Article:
During Google I/O 2022, Apple was indirectly referenced in a not-so-subtle jab over its lack of RCS support for iPhone users. RCS, or Rich Communication Services, is the modern upgrade to SMS texting that Apple leapfrogged with iMessage over a decade ago.

“We hope that every mobile operating system gets the message, and upgrades to RCS, so your messages are private, no matter what device you’re using,” a company executive argued during the presentation. This security angle is one that Google now uses annually.

RCS improves basic SMS with support for features like read receipts and encryption. Apple built these features into iMessage when it debuted as part of iOS 5 in 2011, but Apple’s messaging service isn’t available on non-Apple devices.

The fluidity of messaging between iPhones (denoted by blue bubbles) has been a major marketing win for Apple compared to the static experience of iPhone to Android phones (denoted by green bubbles).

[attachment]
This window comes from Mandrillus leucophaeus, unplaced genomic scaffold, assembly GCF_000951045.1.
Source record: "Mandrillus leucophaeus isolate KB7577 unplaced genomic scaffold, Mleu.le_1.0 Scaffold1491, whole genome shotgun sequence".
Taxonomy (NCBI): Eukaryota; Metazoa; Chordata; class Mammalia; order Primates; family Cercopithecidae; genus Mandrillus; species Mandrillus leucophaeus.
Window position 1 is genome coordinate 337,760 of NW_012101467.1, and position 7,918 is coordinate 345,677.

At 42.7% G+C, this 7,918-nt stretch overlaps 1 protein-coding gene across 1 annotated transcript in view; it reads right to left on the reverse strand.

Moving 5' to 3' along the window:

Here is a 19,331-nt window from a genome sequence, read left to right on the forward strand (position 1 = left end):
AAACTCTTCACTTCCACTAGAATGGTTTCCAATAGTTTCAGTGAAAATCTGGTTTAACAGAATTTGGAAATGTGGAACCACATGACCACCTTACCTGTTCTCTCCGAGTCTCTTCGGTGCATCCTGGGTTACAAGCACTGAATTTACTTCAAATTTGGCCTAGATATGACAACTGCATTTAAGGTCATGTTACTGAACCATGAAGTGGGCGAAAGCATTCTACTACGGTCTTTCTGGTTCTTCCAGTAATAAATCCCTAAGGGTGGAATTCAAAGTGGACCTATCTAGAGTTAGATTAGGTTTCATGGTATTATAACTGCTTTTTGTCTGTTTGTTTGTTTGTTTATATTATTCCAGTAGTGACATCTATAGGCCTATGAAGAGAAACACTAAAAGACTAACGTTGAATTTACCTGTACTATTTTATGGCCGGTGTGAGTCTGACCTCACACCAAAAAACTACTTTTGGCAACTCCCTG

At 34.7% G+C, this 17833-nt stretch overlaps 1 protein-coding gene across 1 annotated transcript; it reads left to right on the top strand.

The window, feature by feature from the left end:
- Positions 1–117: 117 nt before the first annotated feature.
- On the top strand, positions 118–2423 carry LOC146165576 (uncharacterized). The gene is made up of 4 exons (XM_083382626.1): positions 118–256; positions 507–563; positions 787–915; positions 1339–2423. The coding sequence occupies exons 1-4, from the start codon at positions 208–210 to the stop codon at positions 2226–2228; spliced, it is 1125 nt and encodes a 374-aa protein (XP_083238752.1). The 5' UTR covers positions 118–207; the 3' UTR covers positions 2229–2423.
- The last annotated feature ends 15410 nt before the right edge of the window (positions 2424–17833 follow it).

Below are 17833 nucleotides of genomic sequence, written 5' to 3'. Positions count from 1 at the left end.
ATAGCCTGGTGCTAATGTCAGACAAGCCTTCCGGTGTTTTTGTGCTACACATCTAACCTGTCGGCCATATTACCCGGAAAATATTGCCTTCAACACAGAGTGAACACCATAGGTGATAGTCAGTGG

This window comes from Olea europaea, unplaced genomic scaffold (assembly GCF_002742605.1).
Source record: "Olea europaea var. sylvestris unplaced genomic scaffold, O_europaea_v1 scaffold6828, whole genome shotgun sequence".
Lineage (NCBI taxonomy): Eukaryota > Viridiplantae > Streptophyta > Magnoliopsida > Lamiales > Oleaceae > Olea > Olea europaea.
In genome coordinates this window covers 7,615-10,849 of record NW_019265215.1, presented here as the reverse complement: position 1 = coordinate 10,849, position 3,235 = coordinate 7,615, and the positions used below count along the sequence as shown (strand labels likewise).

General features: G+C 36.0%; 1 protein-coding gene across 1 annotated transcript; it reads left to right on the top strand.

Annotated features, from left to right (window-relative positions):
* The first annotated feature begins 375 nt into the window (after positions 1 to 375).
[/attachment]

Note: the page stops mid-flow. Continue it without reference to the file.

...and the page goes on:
In an alternate timeline without iMessage, RCS would be an easy feature upgrade for Apple to deliver to iPhone users. In reality, Apple solved the problem for iPhone users that RCS solves for Android users over ten years ago.

Should Apple still support RCS on iPhone for text communication that doesn’t use iMessage? I think the only good argument for ignoring RCS is that it might sell more iPhones. For Apple, that might be reason enough to ignore RCS, unless and until the company is compelled to change its mind by carrier services, regulators, or customers.

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About the Author

Zac

Zac covers Apple news, hosts the 9to5Mac Happy Hour podcast, and created SpaceExplored.com.